Thursday, April 28, 2016

Sea Interclub April 24 - the Return of the 300!

My arch-rival and nemesis, Luke, has been away for a while.I had a hand in his prolonged absence.

Luke, as you may know, is a big bear of a man. His small parts are wider than my large parts are long, and eventually his RS300 began to buckle under the strain of his huge prowess. 

So, when the boat began to disintegrate I suggested he took it to my evil apprentice, Rover. “Rover will fix it” I claimed. Luke was grateful and took his RS300 to Rover’s workshop. 

What I omitted to tell Luke was that Rover will fix it in about 9 month’s time – or whenever he needs the cash or workshop space for another project. So I knew all along that Luke would be out of my hair for a long time.

Instead of using his enforced downtime to practice sailing and go faster. I used the time to eat, drink and compose strongly worded  emails to colleagues  at work. I blew my opportunity to get fit and become a better sailor. 

And suddenly Rover needed the money and the workshop to build himself an OK dinghy. Basically because I beat him once and I won't lend him my boat anymore.

So Luke has returned with a repaired boat and he's a man on a mission.

Here we are on a brisk Sunday morning. On our way to do battle with Highcliffe Sailing Club in the annual collision-fest that we call the Sea Interclub. 

Not so many Christchurch boats today. The Big Ginge fractured something important during skipping practice. Sneaky Laser sailor has taken up a new hobby which thankfully doesn't require him to be at the Sailing Club every weekend. The Wire Haired Terrier sailed yesterday and she probably has family things to take care of and it's too cold for the estate agent who is probably busy selling a Mudeford beach-hut to a  millionaire.

I sailed the day before. Thinking the practice would be good, I managed to break the clew strap, capsize, soil my hikers in the process and reduce my confidence level to zero. So basically I’ve rediscovered my old form.

There should be 3 clubs racing. Mudeford won’t leave the harbour for some reason.  They prefer the smell of mud on their dagger-boards and watching coots mating. In total there are about 15 of us out there today.

Luke looks mean, fit and focused. I know this will end badly for one of us and I expect I’m the one.

We survive the long sail out to the race area. It’s sunny but cold and the northerly breeze is shifty and gusty coming off the land. The only benefit is flat water. But flat water is just as cold and wet as lumpy water if you fall in.

In race 1 I clatter a Finn’s transom on the start line which unsettles me. Luke is in clear air and going well – at the top mark we’re both surrounded by Finns and bogged down in the pack – but he’s ahead and stretches away. I sail like a twat – still mad at myself for hitting the Finn – and eventually Luke extends to a 2 minute lead at the finish. I’m unhappy I sail over to Simon to apologise for the collision. His boat is unharmed; mine is slowly sinking. 

A sharp squall turns the sea white. I’m thinking about going home and missing the 2nd race but stay out with a half-hearted intention to grow a pair of kahunas and wave them in Luke’s face…I sail over to Luke and even throw in a gybe. That's better - I'm feeling a little braver now.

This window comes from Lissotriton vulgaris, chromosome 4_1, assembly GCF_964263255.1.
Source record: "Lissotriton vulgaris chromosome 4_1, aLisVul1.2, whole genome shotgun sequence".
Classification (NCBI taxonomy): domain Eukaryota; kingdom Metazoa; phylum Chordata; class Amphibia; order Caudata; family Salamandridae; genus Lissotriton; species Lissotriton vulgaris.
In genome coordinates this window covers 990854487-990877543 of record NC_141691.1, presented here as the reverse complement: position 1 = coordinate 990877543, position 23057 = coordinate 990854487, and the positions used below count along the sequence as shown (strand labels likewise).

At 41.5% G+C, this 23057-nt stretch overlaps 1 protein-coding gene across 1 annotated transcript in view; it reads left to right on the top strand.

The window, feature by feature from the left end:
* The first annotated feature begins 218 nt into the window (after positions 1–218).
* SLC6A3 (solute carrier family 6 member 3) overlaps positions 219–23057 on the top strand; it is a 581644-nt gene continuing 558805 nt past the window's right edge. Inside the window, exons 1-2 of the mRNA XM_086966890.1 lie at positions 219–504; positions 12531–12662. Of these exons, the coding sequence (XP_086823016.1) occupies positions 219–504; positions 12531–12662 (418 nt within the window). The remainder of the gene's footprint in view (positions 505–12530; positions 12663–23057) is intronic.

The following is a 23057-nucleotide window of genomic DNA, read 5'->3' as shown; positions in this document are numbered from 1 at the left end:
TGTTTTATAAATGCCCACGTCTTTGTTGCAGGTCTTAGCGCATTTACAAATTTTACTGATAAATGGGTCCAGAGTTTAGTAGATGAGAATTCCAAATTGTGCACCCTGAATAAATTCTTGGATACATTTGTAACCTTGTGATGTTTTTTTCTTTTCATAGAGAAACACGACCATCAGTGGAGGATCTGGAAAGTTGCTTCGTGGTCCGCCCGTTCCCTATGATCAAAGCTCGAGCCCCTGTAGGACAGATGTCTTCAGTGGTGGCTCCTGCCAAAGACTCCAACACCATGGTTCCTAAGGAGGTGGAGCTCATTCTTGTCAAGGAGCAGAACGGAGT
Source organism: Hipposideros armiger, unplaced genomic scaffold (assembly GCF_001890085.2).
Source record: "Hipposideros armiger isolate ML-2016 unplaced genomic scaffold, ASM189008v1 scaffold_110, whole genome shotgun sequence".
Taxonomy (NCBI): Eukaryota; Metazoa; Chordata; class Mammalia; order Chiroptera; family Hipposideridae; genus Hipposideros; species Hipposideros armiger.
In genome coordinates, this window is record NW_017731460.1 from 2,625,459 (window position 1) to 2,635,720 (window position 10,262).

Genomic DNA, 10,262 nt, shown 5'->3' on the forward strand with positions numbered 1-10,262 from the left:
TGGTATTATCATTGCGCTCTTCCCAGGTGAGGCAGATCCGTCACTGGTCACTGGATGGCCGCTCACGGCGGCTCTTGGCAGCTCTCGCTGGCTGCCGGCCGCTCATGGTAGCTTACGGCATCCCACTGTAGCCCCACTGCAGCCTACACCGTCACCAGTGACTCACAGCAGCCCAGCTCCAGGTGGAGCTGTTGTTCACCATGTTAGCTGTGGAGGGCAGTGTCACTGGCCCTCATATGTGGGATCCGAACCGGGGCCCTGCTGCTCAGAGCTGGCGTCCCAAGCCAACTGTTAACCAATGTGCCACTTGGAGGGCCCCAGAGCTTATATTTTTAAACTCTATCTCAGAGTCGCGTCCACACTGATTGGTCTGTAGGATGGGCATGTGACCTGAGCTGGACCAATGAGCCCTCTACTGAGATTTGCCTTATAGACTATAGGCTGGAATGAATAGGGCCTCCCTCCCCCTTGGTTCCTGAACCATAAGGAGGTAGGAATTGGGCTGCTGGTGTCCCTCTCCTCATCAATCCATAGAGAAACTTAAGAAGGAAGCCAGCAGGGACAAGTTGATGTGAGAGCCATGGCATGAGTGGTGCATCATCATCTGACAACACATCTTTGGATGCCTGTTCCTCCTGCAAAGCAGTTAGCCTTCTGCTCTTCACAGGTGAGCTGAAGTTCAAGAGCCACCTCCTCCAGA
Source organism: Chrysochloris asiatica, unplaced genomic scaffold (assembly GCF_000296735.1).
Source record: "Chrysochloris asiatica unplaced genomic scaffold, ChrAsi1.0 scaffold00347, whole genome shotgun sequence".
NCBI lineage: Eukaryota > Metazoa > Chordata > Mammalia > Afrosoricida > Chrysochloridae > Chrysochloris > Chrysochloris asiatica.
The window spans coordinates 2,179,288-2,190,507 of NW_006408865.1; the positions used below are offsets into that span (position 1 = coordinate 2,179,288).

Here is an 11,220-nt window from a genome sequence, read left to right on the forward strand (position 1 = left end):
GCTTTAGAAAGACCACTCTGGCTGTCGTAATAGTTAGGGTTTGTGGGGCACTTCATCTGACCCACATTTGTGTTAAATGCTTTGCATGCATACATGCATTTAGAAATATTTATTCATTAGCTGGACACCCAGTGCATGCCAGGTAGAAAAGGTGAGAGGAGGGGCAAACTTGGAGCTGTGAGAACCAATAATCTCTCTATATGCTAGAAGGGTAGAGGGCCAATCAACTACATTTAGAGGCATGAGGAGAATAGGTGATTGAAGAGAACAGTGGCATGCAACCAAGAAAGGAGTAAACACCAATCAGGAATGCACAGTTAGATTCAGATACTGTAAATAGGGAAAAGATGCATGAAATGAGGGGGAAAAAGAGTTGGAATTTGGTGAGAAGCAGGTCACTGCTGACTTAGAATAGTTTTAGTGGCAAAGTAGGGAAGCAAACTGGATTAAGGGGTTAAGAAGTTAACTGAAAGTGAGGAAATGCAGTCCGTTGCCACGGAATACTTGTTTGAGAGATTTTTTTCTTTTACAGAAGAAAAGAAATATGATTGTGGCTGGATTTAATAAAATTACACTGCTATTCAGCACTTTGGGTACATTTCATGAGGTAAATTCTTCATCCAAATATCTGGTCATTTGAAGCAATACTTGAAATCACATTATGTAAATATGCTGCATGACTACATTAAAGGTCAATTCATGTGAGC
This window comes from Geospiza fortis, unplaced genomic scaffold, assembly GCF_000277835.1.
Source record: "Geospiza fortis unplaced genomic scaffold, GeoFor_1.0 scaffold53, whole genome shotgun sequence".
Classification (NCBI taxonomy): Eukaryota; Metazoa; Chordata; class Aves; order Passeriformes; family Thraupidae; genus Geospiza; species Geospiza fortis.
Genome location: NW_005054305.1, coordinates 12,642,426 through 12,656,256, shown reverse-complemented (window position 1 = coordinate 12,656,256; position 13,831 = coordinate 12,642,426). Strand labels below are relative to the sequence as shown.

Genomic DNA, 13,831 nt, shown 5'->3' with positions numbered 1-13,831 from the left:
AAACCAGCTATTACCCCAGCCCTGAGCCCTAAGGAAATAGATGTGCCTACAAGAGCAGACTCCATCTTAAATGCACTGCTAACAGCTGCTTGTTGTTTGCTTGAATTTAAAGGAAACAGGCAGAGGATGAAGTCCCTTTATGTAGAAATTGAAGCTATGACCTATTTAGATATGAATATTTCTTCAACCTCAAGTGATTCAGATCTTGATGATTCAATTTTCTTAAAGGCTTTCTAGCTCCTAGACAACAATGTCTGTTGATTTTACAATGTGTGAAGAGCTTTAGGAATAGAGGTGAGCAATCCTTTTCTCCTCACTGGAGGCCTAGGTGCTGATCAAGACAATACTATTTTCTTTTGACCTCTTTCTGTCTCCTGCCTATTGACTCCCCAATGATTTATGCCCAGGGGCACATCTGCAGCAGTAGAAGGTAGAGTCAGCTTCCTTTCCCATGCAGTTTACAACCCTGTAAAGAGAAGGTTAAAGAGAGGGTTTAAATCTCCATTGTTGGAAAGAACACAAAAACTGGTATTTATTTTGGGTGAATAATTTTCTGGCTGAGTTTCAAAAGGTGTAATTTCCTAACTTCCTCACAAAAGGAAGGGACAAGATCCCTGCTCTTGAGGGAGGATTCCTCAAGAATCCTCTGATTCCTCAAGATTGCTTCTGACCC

Race 2 begins and Luke, what are we doing? 
Flouncing around at the back of the pack and a long way from the line, we both miss the start by a good 20 seconds. Luke’s ahead of me but we’re following the race. I’ve never started so badly in my life. 

My head is not in the right place today.   

A couple of fruitless tacks to find some clear air and I decide to go find a lay-line just to have a quiet place where I can swear at myself in peace.  Way out to the left I throw in a tack onto port and suddenly I see the whole fleet parked to the right of me - I'm sailing over them.  

The wind has decided to throw me a lifeline and I’m coming in fast on port tack. Not quite in the lead but back in the race and – crucially – ahead of Luke. Down the first reach and I’m clear ahead with Luke 50 metres behind.

The beats are trickier and, of course,  Luke’s back with me. Separated by no more than 2 or 3 lengths  we track each other around the next lap with Simon and Alex in their Finns not far behind. 

After exchanging the lead a couple of times, I head onto the final run with Luke on my transom. Just a few hundred metres to the line and I have a chance to finish ahead. Luke’s going for it – he gybes and draws alongside. Ambitious but risky – he’s now on port. I’m on starboard.

50 metres from the line and he’s coming past. Gloves off – I luff up towards him “Starboard…..mate” I don’t shout – playing the rules in a tight situation feels awkward and unusual in the 300 - we usually stay clear and sail fast. Luke gybes away and I luff him up – parallel to the finish – then a sharp bear away and I’m back ahead and going for the line. I cross ahead and moments later a loud “thwack!” as an RS300 mast hits the water. 

Luke’s gone in just a couple of metres upwind of the line. Slowly he drifts over the finish – turtled.
I still finished first!

I’m tempted to grab my newly grown kahunas and wave them in Luke’s face. But it’s cold and he looks angry. I wait for him to get aboard and we sail back home together. It was a good race but I didn't really want him to fall in.

Back ashore and I check on Simon’s Finn following our collision – not a scratch. My 300 has a reasonably large dent in the bow and about 5 gallons of water inside. It could have been worse – Ray snapped a £4500 Finn mast in the sand after rolling in at the windward mark. We made it look difficult out there. 

I’ll never be a good RS300 sailor but it’s the best boat ever. Will keep trying.